One day we were playing cricket and Anthony Walker was doing his usual fast bowling (Zing Zing Zing was all that you could hear as they flew past your tabs !!) In those days I was usually out first or second ball facing him , this particular day I caught hold of the first one he lobbed at me and it was soaring off towards the long leg boundary where Mick was fielding, (He was another who was scared of the ball) he looked up, dithered, closed his eyes and hoped and prayed that the ball would land in his out stretched hands , it didn't , it landed full on the bonce , knocking him down and the ball bounced off of his head and straight over the boundry for a 6 !!! ( I was still out two balls later !!)

A couple of weeks later we were doing The Javelin in athletics and somebody managed to impale him on the arm with one (Not guilty this time )

If you ever read this Mick B******s I am (not) sorry for laughing, but it was bloody funny !!

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With stories like that Beefy, I am not surprised they are banning sports!

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I have to admit that I would always crap myself going for a ball on the boundary, not that I was scared of it, but I could never make the bloody things stick. I was only happy fielding at gulley or slip, fast stuff I could cope with and loved it, but high lobbed balls never agreed with me for some reason. I even had lessons from my keen type brother in law from Yorkshire, but it never had any effect. I recall captaining our office side once and was stupid enough to place myself near the pavilion, probably fancied a chat. Along came a crucial high ball and I panicked, it inevitably bounced out of my two hands but I managed to throw myself forward and catch it single handed in a dive, it must have looked impressive and the pavilion mob went mad, but it was in fact a really jammy piece of theatricals, not that I admitted as much at the time.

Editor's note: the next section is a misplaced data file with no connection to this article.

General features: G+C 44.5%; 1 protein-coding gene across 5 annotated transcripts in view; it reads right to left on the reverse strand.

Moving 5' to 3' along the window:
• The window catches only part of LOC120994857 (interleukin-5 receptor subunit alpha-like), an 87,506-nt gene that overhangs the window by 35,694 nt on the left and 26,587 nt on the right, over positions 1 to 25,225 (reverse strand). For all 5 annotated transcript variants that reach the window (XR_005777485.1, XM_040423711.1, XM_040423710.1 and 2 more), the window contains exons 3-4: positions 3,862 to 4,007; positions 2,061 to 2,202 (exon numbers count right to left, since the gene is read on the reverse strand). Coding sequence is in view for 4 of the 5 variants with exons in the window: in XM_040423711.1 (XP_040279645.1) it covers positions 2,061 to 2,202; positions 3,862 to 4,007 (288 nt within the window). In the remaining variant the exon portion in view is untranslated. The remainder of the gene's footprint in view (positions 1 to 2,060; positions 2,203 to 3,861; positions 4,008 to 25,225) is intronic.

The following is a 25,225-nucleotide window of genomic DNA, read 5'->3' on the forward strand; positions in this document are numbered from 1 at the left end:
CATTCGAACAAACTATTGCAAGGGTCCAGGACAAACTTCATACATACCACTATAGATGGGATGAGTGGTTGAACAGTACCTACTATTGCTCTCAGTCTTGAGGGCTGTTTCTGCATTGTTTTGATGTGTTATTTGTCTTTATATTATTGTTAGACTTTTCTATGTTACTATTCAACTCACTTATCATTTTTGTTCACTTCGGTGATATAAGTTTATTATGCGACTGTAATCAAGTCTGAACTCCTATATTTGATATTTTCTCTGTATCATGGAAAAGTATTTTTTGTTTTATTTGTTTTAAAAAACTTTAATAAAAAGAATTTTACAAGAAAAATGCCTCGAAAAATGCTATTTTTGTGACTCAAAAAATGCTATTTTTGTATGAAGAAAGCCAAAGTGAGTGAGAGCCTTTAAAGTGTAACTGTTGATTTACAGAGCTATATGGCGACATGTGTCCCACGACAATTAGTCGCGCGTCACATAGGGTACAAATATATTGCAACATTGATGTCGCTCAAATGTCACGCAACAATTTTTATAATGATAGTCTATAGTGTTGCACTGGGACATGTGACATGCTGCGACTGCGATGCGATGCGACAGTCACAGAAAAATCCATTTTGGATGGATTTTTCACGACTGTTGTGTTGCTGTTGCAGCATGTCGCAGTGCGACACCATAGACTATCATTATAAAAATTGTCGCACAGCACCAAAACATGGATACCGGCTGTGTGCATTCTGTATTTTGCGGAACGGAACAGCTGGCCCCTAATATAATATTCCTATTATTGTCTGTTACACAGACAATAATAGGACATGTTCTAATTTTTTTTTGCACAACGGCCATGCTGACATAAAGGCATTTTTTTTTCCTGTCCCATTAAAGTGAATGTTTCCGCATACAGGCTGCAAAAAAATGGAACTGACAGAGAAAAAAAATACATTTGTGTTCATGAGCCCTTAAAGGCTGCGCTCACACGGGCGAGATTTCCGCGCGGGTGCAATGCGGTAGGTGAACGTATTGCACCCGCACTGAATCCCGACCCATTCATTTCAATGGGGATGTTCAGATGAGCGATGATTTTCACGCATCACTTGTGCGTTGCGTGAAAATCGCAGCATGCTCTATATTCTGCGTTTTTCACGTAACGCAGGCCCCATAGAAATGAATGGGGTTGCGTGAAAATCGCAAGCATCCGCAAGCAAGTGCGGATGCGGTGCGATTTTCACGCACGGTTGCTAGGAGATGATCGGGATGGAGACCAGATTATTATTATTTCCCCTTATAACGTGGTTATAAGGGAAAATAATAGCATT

Sounds like Ian, Rob, Firbeck snr and Nottingham based jnr could form the core of a half decent team, anyone else up for it, my cricket bag is still sitting quietly dying in the garage.

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My grandfather was killed by a blow to the head by a cricket ball.

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Head injuries clearly the major injury threat...hence the advent of the helmet.

Can't recall any modern day deaths in the first-class game, but Roger Davies of Glamorgan came very near - after being struck by a Bill Alley pull shot, whilst fielding close in at short-leg, in the early 60's...unconcious for almost a month, and lucky to survive.Warwickshire opening bat Andy Smith also struck, by a Dennis Lillee bouncer, in an Australia Test...and never played at that level again.

Saw numerous teeth, and many buckets of blood, strewn around the wicket over the years...luckily, my only injuries were confined to broken fingers (could never have been a concert pianist!) and pulled muscles.

Cheers

Robt P.

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I got a hamstring injury (Never been right since!!) on a run chase , (hit and run at least 2 no matter where the ball had gone !!) and I got run out because of it, a lad called George and I had put on 36 in 10 balls!!

I remember Mike Gatting having a bad facial injury , which would have been a lot worse had he not been wearing a helmet.

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Yes indeed he did...struck by the awesome Andy Roberts in the West Indies.

Best remembered by the inane Heathrow questioner, whilst Gatt sat there with his nose splattered across his face..."where exactly did the ball hit you, Mike?"

Cheers

Robt P.

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rotfl.gif

Now that one I don't remember, wish I did , I'd have 'dined out' on that for years !!!

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Rambling away from the injuries theme, here are a couple of the best cricketing 'sledges', of which there are many...

Aussie fast bowler Merv Hughes to England batsman Graeme Hick, after he'd played and missed, in a Trent Bridge Test:

"Does your husband also play cricket?"

Another Aussie bowler Glenn McGrath, in an exchange with Zimbabwean Eddo Brandes:

"Why are you so fat?"

"Because every time I make love to your wife, she gives me a biscuit..."

Cheers

Robt P.